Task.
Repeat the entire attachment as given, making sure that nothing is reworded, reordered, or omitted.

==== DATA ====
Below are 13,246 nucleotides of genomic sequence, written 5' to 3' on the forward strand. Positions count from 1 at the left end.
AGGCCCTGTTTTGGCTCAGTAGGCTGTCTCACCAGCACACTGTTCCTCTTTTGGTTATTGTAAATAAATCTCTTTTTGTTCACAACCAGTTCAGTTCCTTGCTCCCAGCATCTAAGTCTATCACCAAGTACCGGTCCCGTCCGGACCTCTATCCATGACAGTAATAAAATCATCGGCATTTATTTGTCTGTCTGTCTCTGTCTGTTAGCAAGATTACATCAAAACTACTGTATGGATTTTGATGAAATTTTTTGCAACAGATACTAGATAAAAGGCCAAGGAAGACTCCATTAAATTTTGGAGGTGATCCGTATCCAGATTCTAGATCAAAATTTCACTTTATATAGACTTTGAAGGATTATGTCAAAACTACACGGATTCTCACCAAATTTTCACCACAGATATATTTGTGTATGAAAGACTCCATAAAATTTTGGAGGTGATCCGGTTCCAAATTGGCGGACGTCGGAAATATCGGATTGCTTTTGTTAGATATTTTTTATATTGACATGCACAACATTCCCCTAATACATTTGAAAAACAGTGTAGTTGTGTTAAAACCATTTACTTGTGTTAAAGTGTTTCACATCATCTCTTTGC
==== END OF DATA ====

Below are 13,246 nucleotides of genomic sequence, written 5' to 3' on the forward strand. Positions count from 1 at the left end.
AGGCCCTGTTTTGGCTCAGTAGGCTGTCTCACCAGCACACTGTTCCTCTTTTGGTTATTGTAAATAAATCTCTTTTTGTTCACAACCAGTTCAGTTCCTTGCTCCCAGCATCTAAGTCTATCACCAAGTACCGGTCCCGTCCGGACCTCTATCCATGACAGTAATAAAATCATCGGCATTTATTTGTCTGTCTGTCTCTGTCTGTTAGCAAGATTACATCAAAACTACTGTATGGATTTTGATGAAATTTTTTGCAACAGATACTAGATAAAAGGCCAAGGAAGACTCCATTAAATTTTGGAGGTGATCCGTATCCAGATTCTAGATCAAAATTTCACTTTATATAGACTTTGAAGGATTATGTCAAAACTACACGGATTCTCACCAAATTTTCACCACAGATATATTTGTGTATGAAAGACTCCATAAAATTTTGGAGGTGATCCGGTTCCAAATTGGCGGACGTCGGAAATATCGGATTGCTTTTGTTAGATATTTTTTATATTGACATGCACAACATTCCCCTAATACATTTGAAAAACAGTGTAGTTGTGTTAAAACCATTTACTTGTGTTAAAGTGTTTCACATCATCTCTTTGC